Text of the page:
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Europe Force Reduction Talks Resume in Vienna

May 15, 1987|From Reuters

VIENNA — Marathon talks between the North Atlantic Treaty Organization and the Warsaw Pact on mutual reductions in conventional forces in Europe resumed Thursday after a spring break with spokesmen from both sides saying they are still pushing for an accord.

The spokesmen said they are still seeking agreement at the 19-nation MBFR (mutual and balanced force reduction) talks, where delegates have been seeking an accord on military cutbacks in central Europe since 1973.

The two sides, wide apart on the degree of verification needed to ensure compliance with an agreement, have conceded that only a limited first-phase accord involving fewer than 20,000 Soviet and U.S. troops is possible at this stage.

Western diplomats said the future of the talks has been put in doubt by other proposals that appear to overlap with MBFR, whose mandate covers cuts in forces in the Benelux states, the two Germanys, Poland and Czechoslovakia.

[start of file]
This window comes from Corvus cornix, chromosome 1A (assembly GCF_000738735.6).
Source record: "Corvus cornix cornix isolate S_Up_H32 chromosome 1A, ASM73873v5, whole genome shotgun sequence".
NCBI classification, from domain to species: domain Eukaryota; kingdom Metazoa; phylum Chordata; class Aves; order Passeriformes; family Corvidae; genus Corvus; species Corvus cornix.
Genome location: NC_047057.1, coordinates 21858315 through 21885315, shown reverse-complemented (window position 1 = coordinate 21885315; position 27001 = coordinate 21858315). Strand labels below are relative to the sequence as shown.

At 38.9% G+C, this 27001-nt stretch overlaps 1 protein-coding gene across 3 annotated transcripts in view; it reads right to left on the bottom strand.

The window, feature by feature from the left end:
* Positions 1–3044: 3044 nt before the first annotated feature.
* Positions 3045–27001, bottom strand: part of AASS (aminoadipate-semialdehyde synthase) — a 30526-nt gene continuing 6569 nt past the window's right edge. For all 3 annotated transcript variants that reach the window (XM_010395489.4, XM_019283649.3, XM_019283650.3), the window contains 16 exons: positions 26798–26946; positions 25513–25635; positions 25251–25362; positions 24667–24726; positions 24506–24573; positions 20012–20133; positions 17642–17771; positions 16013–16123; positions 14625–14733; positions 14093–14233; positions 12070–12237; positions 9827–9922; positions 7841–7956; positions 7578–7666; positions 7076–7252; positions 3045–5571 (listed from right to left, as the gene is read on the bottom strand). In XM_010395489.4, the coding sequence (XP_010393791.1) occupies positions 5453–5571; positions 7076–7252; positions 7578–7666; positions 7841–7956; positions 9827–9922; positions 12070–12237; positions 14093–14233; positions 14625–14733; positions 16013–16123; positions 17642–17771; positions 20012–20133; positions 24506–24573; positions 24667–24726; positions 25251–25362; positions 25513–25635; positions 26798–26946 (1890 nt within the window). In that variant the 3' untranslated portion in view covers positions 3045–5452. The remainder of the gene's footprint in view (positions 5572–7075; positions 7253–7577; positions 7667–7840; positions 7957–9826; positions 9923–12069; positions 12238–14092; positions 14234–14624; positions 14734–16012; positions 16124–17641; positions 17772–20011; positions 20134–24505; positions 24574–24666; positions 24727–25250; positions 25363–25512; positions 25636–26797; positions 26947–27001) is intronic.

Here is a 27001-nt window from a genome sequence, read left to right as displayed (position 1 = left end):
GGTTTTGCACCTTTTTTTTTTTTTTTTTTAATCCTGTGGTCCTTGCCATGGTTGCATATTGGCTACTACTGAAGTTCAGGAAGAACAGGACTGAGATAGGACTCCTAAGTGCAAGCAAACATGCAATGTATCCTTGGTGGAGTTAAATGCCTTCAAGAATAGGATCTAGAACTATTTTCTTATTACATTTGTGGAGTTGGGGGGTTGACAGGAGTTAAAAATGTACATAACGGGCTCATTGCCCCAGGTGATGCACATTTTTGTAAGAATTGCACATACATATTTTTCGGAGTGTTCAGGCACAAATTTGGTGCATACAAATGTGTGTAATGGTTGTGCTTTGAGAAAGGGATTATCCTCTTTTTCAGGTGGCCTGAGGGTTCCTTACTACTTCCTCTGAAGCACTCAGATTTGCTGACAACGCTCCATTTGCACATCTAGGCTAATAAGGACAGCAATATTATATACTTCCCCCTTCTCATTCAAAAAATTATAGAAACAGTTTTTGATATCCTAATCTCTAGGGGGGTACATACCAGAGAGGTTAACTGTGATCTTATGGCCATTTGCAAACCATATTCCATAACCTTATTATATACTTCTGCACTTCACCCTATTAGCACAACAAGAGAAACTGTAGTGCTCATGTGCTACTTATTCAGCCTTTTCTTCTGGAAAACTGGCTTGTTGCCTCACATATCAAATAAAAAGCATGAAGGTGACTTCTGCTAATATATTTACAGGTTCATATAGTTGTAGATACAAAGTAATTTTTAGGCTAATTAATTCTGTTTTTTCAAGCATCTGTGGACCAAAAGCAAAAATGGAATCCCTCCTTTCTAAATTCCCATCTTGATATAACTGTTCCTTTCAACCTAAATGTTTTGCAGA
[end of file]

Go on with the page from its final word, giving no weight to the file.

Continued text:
Poland last week proposed, in the framework of the Conference on Security and Cooperation in Europe, also being held in Vienna, a package including cutting conventional and nuclear weapons, but not troops, in the area covered by MBFR and in Denmark and Hungary.

In addition, the 23 member states of NATO and the Warsaw Pact are engaged in informal contacts here to establish a mandate for a fresh forum of East-West talks on conventional forces from the Atlantic Ocean to the Ural Mountains.

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